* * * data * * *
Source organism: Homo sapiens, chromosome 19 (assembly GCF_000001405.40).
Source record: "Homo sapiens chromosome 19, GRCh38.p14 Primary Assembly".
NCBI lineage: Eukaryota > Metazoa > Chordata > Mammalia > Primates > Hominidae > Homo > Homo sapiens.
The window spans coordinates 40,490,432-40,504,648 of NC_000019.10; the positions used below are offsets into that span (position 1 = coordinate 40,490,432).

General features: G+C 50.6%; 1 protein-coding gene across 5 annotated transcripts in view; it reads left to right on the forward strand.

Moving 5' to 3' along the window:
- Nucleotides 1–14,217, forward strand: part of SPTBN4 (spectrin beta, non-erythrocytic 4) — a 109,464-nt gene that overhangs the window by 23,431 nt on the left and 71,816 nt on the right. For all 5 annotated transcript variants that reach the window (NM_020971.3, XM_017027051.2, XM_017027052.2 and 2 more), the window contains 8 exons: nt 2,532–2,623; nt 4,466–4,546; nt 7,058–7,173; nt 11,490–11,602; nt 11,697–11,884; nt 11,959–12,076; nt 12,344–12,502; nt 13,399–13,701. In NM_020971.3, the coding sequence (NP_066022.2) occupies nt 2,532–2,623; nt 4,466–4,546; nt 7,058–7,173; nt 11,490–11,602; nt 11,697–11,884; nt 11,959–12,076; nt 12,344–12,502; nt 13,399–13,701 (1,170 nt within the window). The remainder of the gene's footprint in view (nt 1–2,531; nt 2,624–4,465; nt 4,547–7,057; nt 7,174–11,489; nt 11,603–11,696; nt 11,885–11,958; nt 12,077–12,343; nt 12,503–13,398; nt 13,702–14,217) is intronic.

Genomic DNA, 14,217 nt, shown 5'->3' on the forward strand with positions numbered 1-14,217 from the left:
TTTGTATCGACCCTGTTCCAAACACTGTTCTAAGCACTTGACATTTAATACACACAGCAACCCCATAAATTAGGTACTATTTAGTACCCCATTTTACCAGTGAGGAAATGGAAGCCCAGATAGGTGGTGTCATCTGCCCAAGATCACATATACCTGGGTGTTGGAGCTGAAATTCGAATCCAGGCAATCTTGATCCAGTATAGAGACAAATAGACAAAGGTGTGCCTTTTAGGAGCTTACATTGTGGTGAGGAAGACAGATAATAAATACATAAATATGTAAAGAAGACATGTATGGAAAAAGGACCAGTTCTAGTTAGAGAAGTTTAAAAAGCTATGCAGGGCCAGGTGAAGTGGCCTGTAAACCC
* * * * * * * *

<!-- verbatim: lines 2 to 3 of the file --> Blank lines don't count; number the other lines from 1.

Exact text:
Source record: "Homo sapiens chromosome 19, GRCh38.p14 Primary Assembly".
NCBI lineage: Eukaryota > Metazoa > Chordata > Mammalia > Primates > Hominidae > Homo > Homo sapiens.